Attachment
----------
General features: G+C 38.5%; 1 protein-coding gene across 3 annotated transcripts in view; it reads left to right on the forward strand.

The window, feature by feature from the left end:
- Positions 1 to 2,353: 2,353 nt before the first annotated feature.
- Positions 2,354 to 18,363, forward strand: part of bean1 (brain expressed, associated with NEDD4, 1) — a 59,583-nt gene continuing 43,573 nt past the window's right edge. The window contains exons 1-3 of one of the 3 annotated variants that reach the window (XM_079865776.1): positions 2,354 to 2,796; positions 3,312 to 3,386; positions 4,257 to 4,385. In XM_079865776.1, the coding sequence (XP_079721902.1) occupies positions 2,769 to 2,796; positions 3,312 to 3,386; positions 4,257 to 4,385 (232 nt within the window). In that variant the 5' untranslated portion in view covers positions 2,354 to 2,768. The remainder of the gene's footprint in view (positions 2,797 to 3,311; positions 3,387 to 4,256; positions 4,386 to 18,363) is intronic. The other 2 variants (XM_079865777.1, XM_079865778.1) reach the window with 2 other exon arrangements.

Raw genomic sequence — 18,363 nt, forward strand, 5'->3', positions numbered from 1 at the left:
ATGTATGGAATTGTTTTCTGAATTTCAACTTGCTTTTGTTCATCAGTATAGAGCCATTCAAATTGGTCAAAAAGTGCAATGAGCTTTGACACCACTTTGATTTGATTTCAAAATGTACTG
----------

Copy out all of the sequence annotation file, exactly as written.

General features: G+C 38.5%; 1 protein-coding gene across 3 annotated transcripts in view; it reads left to right on the forward strand.

The window, feature by feature from the left end:
- Positions 1 to 2,353: 2,353 nt before the first annotated feature.
- Positions 2,354 to 18,363, forward strand: part of bean1 (brain expressed, associated with NEDD4, 1) — a 59,583-nt gene continuing 43,573 nt past the window's right edge. The window contains exons 1-3 of one of the 3 annotated variants that reach the window (XM_079865776.1): positions 2,354 to 2,796; positions 3,312 to 3,386; positions 4,257 to 4,385. In XM_079865776.1, the coding sequence (XP_079721902.1) occupies positions 2,769 to 2,796; positions 3,312 to 3,386; positions 4,257 to 4,385 (232 nt within the window). In that variant the 5' untranslated portion in view covers positions 2,354 to 2,768. The remainder of the gene's footprint in view (positions 2,797 to 3,311; positions 3,387 to 4,256; positions 4,386 to 18,363) is intronic. The other 2 variants (XM_079865777.1, XM_079865778.1) reach the window with 2 other exon arrangements.

Raw genomic sequence — 18,363 nt, forward strand, 5'->3', positions numbered from 1 at the left:
ATGTATGGAATTGTTTTCTGAATTTCAACTTGCTTTTGTTCATCAGTATAGAGCCATTCAAATTGGTCAAAAAGTGCAATGAGCTTTGACACCACTTTGATTTGATTTCAAAATGTACTG